Collectors of antique fly fishing tackle are a unique breed. Motivated by a passion for the sport and the excitement of the chase, they often search and compete for decades to acquire a single object of desire.
In doing so, they help preserve the craft and history of fly fishing history one rod, reel or fly at a time. Some have gained celebrity in the fly fishing community, reaching the status of elders in the tribe.
Take Hoagy Carmichael, the son of the famous musician and composer of Stardust Memories, who grew up fishing and playing with Hollywood actors like Clark Gable. Hoagy apprenticed to the legendary bamboo fly rod maker Everett Garrison, and made over 100 fine fly rods, which are now collector’s items selling for thousands of dollars apiece.
Carmichael’s book A Master’s Guide to Building a Bamboo Fly Rod inspired an entire generation of fly fishers to try their hand at crafting their own rods. He purchased all of Garrison’s workshop from his estate and the master rodmaker’s workbench and tools are now enshrined in the Catskills Fly Fishing Center and Museum in Livingston Manor, New York.
When I first met Hoagy, he was working around an antique tackle show in Boxborough, Massachusetts with a deerskin bag, from which he pulled out a massive antique Philbrook and Paine salmon reel. I asked him if the reel was for sale, to which he replied: “I suppose.” “Well, how much?” “About $15,000 would do it,” was his reply.
Over the years, hundreds of rods and reels and other collectible items have passed through Hoagy’s hands, like salmon returning to a home pool. He has delighted many collectors by selling them rare rods and reels from estates from some of the most prominent families in New York and elsewhere.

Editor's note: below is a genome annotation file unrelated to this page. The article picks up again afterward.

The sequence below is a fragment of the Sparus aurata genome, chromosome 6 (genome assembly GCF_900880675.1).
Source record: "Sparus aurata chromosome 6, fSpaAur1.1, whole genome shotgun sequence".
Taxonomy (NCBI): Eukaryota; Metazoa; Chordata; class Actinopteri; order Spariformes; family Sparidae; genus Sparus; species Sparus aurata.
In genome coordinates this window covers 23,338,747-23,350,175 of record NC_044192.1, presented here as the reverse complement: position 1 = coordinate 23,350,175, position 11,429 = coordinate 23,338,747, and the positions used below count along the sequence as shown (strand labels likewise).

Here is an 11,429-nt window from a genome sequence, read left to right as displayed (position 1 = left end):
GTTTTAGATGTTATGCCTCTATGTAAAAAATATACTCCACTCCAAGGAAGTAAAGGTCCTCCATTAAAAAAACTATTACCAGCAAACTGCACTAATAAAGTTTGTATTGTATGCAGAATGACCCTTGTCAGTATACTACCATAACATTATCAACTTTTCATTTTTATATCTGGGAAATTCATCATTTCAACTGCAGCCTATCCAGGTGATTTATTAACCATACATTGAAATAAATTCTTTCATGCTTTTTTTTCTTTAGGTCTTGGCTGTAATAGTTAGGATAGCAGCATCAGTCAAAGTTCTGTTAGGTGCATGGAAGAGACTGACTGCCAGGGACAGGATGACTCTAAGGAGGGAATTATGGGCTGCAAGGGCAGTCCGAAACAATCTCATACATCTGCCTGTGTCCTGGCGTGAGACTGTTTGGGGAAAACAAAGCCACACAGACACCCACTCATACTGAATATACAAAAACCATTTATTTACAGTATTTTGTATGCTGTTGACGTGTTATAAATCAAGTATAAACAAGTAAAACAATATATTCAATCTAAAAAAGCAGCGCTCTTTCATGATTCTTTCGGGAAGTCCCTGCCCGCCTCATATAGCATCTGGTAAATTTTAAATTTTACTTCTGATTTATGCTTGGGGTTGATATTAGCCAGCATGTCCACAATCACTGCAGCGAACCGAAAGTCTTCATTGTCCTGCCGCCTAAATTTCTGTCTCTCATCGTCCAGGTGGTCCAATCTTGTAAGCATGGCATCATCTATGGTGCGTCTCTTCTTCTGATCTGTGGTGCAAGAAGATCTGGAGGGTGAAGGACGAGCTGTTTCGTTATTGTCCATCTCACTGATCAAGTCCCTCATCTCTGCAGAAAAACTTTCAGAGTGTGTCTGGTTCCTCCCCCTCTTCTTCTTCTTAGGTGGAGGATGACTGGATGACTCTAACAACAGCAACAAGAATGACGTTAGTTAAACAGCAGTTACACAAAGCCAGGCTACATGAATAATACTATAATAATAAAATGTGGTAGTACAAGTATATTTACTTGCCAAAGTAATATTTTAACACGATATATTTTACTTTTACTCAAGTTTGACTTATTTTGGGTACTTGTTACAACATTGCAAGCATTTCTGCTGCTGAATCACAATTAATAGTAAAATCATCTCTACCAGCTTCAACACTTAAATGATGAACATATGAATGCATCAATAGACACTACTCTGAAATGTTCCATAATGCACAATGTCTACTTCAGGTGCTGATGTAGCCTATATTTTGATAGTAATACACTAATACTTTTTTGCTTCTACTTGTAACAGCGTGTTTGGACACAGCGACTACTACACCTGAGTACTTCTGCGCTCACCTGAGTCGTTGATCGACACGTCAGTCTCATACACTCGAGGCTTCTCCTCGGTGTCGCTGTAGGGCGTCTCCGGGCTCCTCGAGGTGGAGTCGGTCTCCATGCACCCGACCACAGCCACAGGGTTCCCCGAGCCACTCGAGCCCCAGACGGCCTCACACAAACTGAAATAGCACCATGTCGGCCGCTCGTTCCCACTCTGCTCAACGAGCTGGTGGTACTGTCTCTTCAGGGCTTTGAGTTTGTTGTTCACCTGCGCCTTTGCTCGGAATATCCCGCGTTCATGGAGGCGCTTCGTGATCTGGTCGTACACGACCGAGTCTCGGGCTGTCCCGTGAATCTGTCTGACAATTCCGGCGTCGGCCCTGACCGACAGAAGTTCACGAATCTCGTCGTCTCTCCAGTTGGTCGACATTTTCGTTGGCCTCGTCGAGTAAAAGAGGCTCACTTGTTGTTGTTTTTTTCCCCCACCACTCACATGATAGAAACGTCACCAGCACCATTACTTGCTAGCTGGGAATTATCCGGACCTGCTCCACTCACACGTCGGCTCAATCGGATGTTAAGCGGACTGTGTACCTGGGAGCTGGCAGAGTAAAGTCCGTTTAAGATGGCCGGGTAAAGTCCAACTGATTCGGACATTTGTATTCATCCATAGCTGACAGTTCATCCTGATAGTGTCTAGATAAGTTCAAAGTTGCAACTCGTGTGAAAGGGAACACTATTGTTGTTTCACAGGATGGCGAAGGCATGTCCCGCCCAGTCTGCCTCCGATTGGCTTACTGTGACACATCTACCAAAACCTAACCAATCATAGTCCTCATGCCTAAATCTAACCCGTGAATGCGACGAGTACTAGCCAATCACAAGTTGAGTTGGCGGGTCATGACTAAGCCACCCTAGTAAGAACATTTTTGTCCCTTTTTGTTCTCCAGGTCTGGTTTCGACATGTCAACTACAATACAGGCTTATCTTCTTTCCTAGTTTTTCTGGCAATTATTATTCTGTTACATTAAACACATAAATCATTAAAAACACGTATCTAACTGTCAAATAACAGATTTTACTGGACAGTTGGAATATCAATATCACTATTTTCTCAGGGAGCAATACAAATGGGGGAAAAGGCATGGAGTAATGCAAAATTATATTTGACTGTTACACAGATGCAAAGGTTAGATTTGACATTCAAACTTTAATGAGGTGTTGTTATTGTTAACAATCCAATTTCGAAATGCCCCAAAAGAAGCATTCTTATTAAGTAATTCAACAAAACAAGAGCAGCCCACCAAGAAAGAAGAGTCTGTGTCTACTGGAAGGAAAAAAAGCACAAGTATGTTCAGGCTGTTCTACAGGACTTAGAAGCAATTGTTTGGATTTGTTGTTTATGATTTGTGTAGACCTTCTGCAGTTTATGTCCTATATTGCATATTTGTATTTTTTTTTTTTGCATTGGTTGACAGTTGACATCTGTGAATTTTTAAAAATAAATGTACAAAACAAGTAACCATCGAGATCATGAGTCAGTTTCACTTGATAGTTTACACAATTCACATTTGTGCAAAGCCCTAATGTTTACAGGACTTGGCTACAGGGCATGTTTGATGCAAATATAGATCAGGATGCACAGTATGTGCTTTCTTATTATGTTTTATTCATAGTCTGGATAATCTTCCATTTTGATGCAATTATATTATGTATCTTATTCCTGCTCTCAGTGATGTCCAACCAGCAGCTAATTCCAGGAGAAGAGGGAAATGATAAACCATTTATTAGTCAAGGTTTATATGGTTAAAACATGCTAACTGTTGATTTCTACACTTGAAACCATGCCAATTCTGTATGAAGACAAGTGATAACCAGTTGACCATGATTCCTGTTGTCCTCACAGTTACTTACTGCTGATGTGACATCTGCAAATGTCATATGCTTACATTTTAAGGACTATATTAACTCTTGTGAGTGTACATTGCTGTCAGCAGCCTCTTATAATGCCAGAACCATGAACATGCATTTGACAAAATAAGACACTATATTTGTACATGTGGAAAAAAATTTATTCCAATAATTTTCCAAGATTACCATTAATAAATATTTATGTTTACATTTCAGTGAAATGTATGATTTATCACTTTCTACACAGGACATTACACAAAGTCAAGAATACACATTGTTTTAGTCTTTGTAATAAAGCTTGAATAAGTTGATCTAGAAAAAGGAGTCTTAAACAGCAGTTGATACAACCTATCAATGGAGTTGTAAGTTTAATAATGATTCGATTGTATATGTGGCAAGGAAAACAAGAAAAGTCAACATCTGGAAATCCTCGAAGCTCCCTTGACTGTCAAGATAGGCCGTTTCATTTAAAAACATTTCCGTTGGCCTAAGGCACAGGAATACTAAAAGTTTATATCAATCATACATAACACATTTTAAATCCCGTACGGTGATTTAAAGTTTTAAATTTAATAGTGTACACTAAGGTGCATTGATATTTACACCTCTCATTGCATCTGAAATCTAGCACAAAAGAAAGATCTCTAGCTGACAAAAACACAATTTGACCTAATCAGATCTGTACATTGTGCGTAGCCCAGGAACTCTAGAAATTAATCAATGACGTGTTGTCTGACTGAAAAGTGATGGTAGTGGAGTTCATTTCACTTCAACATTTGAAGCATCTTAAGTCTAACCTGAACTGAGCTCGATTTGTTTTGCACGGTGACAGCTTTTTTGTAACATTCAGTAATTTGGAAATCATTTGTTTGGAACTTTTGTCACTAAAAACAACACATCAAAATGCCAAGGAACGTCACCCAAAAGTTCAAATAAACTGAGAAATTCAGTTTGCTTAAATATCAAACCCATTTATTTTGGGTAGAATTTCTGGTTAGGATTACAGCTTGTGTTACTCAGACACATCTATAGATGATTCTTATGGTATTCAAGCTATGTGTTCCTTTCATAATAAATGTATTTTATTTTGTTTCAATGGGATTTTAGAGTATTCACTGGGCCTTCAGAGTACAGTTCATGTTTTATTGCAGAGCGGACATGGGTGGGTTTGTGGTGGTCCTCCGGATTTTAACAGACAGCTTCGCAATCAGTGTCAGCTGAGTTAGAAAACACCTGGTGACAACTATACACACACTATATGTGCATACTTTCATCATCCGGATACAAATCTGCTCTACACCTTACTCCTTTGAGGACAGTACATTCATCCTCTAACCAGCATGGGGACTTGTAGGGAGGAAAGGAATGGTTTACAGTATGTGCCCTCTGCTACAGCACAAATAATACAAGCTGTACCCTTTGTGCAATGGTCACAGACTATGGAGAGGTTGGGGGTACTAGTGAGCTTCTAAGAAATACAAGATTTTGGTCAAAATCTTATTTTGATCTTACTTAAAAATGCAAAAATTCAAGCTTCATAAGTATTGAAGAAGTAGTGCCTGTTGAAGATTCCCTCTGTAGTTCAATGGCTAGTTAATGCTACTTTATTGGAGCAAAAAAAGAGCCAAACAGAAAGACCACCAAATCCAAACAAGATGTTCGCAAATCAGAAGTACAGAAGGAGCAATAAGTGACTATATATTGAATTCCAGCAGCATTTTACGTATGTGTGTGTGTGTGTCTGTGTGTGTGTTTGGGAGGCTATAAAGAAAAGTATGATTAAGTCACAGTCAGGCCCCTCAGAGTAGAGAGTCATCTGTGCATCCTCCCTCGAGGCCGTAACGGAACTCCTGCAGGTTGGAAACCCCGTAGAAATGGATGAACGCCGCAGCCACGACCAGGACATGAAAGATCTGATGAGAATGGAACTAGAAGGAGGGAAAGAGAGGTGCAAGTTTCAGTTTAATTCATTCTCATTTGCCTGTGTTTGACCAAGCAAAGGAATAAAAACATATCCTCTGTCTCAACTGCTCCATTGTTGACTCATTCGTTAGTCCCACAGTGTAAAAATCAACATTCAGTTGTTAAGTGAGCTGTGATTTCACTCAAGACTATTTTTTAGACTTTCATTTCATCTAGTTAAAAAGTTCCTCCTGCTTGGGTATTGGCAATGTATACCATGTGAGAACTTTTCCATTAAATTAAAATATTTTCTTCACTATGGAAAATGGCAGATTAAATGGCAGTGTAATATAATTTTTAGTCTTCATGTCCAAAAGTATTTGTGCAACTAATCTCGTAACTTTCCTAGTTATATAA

Carmichael has also captured much of the history of the early rod and tackle makers such as Jim Payne and Hiram Leonard in his many books and short stories and penned his magnum opus, the two-volume “Grand Cascapedia: A History”, to share his love for one of the finest salmon rivers in the world.
Hoagy introduced me to Jerry Girard, a fellow collector, when I was writing my book Fly Fishing Treasures: The World of Fly Fishers and Collecting. Jerry is the leading collector of early American fly rods, known by some as “The Norris Hoarder” since he owns more rods made by the legendary Thaddeus Norris than anyone.
“Uncle Thad” Norris was truly the Godfather of fly fishing in America, preceding even Theodore Leonard, and writing the iconic “American Angler’s Book” in 1864.
Jerry is fortunate to live in the Philadelphia area, the birthplace of the innovative American fly rod making industry, where many of the first fly tackle retailers also set up shop. Girard has collected many rare early examples of fly rods from the Pennsylvania rodsmiths such as John Krider, many of whom were also gunsmiths, like Samuel Phillippe, who is credited with producing the first fully bamboo split cane fly rods in the 1850’s. Phillippe’s rods, eventually made from six pieces of tapered bamboo, became the standard for fly fishers in American, far outperforming the British rods at the time.
In addition to his prodigious early rod collection that includes examples from all of the classic makers from Pennsylvania, New York, Maine and Vermont, such as Leonard, Thomas, Murphy, Chubb, Montague and Payne, Girard also collects fly fishing ephemera such as catalogs, brochures, tradecards, invoices and billheads.